the normal working environment.
His basic concept
can be easily adapted to fit a more modest budget.
Catherine Jackson, the director of a college food service,
was inspired by Dr. Alexander’s story, and took her own
secretary out to lunch at a restaurant at a nearby office. “During lunch I told her what I appreciated about her.
Things I hadn’t taken the time to tell her before.
Then, after lunch was over, I gave her fifty dollars and
said, “Take the next hour off, cruise around the mall, and buy
yourself a present from me!”
And on the
opposite end of the financial spectrum, the Ford Motor Company
spent more than a million dollars in one memorable evening,
demonstrating that Dr. Alexander’s idea can easily be adapted to
fit a more extravagant budget as well.
Ford rented out Nordstrom’s department store in downtown
San Francisco from 6:30 p.m. to midnight one evening, and gave
$5,000 in spending money to each of its 250 top-selling sales
managers, who were in town for a national sales meeting.
Ford hired sports celebrities Walter Payton, Tommy Lasorda
and Julius Erving to accompany the sales managers on their
shopping spree. According
to San Francisco Chronicle columnist Herb Caen, “Payton had a
ball in the shoe department, acting as a salesman to the Fordniks….”
Like the staff of
the Youthful Tooth, and like Catherine Jackson and her secretary,
the Ford sales managers created some “shared history” together
that evening, a history filled with playful memories that they
could all reminisce about together in the months, and years, that
No matter what
your budget, you can make the reward and recognition process fun.
Fun at Work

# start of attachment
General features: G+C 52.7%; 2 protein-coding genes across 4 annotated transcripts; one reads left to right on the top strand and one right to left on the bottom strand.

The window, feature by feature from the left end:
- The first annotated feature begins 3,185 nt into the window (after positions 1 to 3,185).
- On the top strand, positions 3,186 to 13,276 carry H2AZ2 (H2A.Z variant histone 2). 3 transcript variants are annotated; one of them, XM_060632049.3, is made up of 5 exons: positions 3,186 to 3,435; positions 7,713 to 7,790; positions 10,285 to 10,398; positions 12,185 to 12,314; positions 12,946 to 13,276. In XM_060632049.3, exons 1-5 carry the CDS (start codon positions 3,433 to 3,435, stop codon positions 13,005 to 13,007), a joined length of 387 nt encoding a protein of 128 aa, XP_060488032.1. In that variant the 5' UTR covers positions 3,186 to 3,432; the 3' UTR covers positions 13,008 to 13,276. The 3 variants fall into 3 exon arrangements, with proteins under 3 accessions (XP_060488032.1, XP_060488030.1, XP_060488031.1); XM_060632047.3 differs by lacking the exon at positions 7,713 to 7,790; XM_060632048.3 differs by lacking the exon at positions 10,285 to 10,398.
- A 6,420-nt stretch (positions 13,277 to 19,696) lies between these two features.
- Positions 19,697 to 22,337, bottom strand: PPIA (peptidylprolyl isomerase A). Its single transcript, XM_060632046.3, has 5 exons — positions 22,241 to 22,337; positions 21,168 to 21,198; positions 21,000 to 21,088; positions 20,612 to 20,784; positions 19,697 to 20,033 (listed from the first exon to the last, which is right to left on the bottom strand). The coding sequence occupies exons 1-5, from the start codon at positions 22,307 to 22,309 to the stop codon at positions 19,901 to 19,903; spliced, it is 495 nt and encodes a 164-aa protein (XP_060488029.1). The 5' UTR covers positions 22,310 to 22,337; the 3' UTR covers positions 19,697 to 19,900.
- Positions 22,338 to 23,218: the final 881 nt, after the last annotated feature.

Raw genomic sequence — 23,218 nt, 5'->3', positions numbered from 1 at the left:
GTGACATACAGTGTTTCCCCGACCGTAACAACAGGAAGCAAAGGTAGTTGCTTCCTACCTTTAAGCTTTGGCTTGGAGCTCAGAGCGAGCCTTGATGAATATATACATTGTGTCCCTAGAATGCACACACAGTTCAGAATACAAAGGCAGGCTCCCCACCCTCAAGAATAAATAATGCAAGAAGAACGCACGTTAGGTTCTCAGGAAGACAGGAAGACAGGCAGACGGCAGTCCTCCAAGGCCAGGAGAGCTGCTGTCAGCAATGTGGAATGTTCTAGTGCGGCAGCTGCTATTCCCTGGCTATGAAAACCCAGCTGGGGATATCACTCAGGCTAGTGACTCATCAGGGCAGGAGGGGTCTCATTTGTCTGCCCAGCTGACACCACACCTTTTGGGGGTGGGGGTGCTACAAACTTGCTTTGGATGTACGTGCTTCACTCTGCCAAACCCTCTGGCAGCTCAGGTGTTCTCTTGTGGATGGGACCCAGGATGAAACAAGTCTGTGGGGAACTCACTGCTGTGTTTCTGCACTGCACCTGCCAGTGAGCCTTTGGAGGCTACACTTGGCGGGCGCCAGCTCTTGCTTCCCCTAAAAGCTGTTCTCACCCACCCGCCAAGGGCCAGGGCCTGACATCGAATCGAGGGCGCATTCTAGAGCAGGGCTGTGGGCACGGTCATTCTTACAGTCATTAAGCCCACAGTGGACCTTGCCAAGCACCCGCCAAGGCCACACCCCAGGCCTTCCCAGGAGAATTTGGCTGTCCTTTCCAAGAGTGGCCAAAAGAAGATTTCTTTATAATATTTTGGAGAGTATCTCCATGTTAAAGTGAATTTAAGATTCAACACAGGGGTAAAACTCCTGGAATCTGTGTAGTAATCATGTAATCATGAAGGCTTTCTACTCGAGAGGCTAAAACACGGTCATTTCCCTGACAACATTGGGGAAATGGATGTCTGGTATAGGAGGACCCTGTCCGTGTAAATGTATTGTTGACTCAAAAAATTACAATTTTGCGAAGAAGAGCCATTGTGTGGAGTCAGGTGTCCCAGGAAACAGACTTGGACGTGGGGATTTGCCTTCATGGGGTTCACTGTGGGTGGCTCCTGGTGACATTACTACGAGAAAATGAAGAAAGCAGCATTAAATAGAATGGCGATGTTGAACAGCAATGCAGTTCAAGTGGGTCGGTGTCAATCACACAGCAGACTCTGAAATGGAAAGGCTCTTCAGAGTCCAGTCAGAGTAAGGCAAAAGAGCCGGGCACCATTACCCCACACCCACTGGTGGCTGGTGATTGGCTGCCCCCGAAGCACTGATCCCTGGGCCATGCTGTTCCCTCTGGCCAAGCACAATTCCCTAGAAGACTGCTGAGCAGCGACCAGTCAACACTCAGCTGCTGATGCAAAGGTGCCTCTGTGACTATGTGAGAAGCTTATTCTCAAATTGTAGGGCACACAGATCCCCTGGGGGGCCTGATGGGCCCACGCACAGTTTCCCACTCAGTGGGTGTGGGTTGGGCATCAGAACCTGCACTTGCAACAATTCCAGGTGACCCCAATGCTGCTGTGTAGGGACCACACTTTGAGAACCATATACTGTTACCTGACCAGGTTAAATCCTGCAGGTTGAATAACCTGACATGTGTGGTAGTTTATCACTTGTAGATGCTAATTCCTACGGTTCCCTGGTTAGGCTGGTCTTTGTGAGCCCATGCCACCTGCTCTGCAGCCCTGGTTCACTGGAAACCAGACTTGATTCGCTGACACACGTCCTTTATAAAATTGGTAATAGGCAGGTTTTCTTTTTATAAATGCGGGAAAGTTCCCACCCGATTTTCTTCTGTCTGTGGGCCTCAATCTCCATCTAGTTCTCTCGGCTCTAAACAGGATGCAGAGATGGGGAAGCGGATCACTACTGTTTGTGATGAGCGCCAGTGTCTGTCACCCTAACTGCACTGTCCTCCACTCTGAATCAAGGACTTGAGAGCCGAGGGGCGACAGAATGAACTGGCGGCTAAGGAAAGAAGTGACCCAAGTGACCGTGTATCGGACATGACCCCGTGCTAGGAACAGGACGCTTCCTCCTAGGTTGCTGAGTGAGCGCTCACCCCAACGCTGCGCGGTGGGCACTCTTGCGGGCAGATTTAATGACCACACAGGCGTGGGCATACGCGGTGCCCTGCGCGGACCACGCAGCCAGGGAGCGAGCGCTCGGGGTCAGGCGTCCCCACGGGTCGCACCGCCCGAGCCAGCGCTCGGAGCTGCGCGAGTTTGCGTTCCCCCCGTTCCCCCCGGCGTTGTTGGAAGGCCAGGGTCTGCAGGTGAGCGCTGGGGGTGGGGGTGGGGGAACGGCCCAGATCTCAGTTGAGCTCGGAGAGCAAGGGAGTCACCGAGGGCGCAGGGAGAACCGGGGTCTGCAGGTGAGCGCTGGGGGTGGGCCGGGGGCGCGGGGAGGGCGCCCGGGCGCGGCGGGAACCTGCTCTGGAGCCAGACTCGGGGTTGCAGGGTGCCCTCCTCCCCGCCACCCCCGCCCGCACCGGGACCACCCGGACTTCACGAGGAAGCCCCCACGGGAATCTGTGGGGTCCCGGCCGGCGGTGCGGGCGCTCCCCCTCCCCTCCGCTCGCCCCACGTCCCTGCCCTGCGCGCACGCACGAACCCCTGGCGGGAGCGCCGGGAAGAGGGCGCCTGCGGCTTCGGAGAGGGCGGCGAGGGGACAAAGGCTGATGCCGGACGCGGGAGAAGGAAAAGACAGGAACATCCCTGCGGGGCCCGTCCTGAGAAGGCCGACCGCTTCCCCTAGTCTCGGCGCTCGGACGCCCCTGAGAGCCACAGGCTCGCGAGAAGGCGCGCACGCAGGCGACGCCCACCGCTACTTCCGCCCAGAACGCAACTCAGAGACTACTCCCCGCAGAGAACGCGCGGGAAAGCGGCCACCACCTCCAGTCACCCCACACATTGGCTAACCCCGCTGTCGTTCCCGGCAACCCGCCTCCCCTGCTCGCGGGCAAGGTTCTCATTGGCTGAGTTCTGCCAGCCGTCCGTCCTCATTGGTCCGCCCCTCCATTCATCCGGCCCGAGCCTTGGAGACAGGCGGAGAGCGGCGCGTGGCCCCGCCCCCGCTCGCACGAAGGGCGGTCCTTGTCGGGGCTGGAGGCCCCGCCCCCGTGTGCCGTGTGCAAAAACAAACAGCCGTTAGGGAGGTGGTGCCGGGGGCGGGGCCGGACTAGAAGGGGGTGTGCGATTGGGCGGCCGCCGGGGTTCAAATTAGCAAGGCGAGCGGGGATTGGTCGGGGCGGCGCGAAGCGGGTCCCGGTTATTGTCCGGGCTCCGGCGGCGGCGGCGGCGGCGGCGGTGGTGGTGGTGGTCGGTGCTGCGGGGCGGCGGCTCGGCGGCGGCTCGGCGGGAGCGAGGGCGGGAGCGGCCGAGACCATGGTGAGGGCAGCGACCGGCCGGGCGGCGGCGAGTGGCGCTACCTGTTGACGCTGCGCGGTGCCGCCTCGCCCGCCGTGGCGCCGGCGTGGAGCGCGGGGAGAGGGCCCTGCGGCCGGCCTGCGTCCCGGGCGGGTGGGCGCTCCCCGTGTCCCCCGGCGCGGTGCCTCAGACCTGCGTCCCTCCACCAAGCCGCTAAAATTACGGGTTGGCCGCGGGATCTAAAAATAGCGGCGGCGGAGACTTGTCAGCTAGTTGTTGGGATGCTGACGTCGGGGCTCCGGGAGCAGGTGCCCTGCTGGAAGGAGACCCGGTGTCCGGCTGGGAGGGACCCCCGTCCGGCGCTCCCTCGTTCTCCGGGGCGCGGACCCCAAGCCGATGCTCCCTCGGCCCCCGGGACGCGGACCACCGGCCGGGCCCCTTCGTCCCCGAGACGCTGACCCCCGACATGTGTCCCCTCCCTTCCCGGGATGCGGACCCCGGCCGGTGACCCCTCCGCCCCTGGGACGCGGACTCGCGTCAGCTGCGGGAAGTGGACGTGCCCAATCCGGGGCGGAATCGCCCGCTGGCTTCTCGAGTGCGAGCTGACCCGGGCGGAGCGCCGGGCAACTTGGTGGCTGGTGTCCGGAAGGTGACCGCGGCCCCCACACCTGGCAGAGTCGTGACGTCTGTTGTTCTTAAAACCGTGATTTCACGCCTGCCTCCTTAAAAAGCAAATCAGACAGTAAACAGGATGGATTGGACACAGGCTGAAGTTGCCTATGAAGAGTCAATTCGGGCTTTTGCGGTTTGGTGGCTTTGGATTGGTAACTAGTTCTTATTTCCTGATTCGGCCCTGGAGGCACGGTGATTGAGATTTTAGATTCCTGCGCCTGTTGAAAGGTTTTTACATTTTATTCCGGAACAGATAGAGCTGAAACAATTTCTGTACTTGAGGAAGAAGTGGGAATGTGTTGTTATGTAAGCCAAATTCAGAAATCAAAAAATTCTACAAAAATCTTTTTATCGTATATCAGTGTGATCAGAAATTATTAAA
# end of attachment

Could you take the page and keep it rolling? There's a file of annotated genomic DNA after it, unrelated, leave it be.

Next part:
Here are some
innovative ways company’s are making the work environment fun:
Hold a lottery
where the winner gets driven to and from work one day in the
company (or a rented) limo. (Security
Life Insurance of Denver)
Create a “Laugh
a Day Challenge” where employees are encouraged to bring
in a joke or a cartoon to share every day for a month. (Bank of America)
Give employees a
choice of unusual rewards, like “a menu item named after
you in the company cafeteria,” or “The Chairman or President
does your job for a day while you train and supervise.”
(Wells Fargo Bank)
Bang a gong
every time you make a sale, to let your coworkers know the good
Tape a candy bar
to the middle of a long memo. (Measurex)
Bring in champagne
to work on alternate Fridays, and toast the successes of
the past two weeks. (General
Pick up a lottery
ticket on the way to work and attach it to the handle of
the broom at the back of the store.
The first person ambitious enough to sweep up wins an
unexpected prize. (Crate
Sponsor an ugly
tie/ugly shoe contest for your employees—and let your
customers and suppliers by the judges.
Send pizza to the
home of an employee who has worked overtime, so she
won’t have to cook dinner after work.
(Great Speakers Bureau)
Bring in a bouquet
of flowers one day and present it to one of your
coworkers. Tell him
or her, “I want you to keep this on your desk for the next
half-hour. Then pass it on to someone else and tell him to do the
dress days, or Hawaiian Dress Days, or Suspender Fridays.
(U.S.F. and G. Insurance)